Lincoln scholars showcase agri opportunities to high schoolers
06 September 2023 | News
Three Lincoln University students wrapped up a successful third-year project recently that involved showcasing food and fibre career opportunities to high schoolers from around the country.
Agri-ventures, aimed at year 11 and 12 students, has been running for the past five years as part of Lincoln’s Future Leader Scholarship programme. However, it was available nationally for the first time in 2023, thanks to the work of scholars Fergus Lee, Danielle Bain and Campbell Barclay.
"We signed up 17 passionate high school students from around the country – as far north as Whangarei and as far south as Invercargill – many of whom are from urban areas," Fergus said.
"They spent two action-packed days learning about as many career opportunities as possible in the New Zealand food and fibre sector.
"A lot of schools, especially urban ones, don’t teach agriculture as a subject, so unless the students have cousins on farms or watch Country Calendar, there aren’t many resources to find out what’s happening in the sector. That was the core reason for the project."
Danielle said she had wanted to run Agri-ventures for years, because she attended the programme as a year 12 student and “absolutely loved it”.
"It opened my eyes to the wide range of opportunities available in the agriculture sector, which led me to study at Lincoln."
The event kicked off with Meat the Need Founder, new Federated Farmers National President and Lincoln University alumnus, Wayne Langford, sharing the challenges and wins he had experienced on his journey to success and offering advice on mental well-being in a rural context.
The students then visited Cleardale Station, where they heard from high country farmer, Ben Todhunter (also a Lincoln alumnus), about sheep and beef farming, including the importance of genetics when it comes to selecting for the best sheep.
Other locations on the agenda were Rakaia Island Ltd to cover dairy careers, and PGG Wrightson Ltd to gain insights into the wool industry and the need for more woollen fabrics instead of synthetics, as well as discovering the range of career paths at the company.
The trip also included visits to Farmers Mutual Group (FMG) HQ to explore the careers available there, PGG Wrightson Seeds Kimihia Arable Research Farm for information on the seed industry, and the FoodStuffs South Island warehouse to see the end products along the food supply chain.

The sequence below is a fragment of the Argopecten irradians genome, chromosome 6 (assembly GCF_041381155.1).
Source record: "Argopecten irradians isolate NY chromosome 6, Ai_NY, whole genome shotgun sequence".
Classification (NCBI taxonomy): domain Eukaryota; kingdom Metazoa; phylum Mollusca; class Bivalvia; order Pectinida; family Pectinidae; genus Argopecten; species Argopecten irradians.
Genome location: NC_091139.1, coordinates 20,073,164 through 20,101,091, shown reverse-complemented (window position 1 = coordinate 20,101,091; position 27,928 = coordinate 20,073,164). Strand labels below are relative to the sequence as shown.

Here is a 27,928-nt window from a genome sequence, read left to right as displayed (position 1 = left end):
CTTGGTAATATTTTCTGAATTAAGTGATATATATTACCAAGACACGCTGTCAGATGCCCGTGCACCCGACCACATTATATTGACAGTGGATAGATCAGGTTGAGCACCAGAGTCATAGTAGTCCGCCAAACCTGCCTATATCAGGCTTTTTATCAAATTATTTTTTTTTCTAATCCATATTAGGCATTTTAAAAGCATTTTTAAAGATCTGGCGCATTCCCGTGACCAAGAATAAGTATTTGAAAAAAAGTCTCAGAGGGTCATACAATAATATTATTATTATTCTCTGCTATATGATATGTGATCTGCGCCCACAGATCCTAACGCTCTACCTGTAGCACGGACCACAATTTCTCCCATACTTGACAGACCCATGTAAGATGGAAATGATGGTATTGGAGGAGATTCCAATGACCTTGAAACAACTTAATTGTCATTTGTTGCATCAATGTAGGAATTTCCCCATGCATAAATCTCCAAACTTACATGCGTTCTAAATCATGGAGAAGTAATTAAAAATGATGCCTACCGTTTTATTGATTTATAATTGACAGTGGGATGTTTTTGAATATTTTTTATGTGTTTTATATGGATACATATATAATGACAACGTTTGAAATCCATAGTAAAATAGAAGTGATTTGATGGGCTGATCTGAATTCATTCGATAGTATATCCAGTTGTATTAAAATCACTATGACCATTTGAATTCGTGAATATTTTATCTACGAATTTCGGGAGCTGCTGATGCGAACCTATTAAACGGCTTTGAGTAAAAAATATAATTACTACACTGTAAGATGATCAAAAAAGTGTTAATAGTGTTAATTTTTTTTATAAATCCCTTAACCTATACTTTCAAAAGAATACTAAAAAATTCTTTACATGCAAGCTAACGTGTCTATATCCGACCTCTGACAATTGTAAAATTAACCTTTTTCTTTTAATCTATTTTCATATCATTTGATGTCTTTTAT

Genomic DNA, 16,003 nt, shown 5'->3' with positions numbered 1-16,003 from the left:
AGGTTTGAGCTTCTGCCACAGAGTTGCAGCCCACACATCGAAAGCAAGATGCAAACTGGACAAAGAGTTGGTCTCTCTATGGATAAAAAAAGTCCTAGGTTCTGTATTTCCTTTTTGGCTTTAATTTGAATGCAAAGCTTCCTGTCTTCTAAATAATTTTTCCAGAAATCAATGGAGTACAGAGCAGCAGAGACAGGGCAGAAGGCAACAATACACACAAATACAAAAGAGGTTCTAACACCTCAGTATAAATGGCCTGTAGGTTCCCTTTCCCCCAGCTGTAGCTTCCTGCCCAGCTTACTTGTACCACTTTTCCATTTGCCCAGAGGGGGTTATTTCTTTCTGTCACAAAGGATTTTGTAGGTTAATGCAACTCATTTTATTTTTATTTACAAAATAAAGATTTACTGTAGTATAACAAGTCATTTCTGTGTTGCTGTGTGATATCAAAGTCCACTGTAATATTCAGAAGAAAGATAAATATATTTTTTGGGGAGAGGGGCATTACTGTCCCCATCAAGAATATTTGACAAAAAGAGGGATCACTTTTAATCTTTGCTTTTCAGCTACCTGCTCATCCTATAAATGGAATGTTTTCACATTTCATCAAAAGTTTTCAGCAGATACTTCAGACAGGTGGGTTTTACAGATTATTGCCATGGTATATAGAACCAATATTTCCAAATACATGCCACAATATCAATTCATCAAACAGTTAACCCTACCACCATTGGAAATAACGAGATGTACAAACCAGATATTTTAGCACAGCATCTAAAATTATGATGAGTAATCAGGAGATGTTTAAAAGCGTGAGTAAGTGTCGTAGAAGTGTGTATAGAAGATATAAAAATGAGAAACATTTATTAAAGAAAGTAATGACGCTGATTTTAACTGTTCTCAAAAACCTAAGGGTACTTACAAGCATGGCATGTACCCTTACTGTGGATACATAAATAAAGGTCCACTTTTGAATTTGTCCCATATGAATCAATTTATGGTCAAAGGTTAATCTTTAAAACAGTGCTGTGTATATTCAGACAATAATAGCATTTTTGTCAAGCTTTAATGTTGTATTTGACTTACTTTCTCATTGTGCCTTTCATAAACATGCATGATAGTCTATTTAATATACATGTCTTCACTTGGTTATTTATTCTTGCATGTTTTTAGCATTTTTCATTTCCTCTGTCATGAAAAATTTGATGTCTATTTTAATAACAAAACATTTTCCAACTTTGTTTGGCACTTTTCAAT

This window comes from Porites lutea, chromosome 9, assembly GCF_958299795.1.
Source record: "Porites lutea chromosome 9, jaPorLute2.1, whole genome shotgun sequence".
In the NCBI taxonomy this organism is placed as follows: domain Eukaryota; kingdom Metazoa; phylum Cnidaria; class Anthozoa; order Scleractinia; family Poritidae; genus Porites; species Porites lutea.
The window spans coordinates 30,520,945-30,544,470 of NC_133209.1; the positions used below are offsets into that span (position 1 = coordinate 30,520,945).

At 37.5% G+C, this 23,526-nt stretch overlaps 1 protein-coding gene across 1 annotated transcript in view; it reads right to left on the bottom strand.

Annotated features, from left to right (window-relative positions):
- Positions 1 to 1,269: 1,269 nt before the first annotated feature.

In running the event nationwide, Fergus said the scholars needed to provide accommodation for the participants, requiring a significant amount of funding in comparison to other years.
A wide range of sponsors supported the initiative, many of whom also hosted the students during their visit, including PGG Wrightson Ltd and PGG Wrightson Seeds, Rakaia Island Ltd and FMG.
Other sponsors were Silverwood Trust, Ballance Agri-nutrients and Lincoln University, as well as Southland businesses, Legendairies Ltd and Mokoreta Genetics Sheep and Beef Farm.
"I have worked as a summer student for Legendairies and Mokoreta during my summer holidays and both are role models in their industries and are committed to attracting more young people into agriculture," Fergus said.
As part of the Future Leader Scholarship programme, all third-year scholars are tasked with initiating a project of their choice and working on the delivery with a team of first and second-year scholars.
Ilse von Hirschberg, who runs the scholarship programme, said Agri-ventures was usually hosted in partnership with Lincoln University staff members.
"But this year, the team did it all by themselves, which is very impressive."
Lincoln University Future Leader scholars and New Zealand high school students during their visit to PGG Wrightson Ltd as part of the scholars' Agri-ventures project.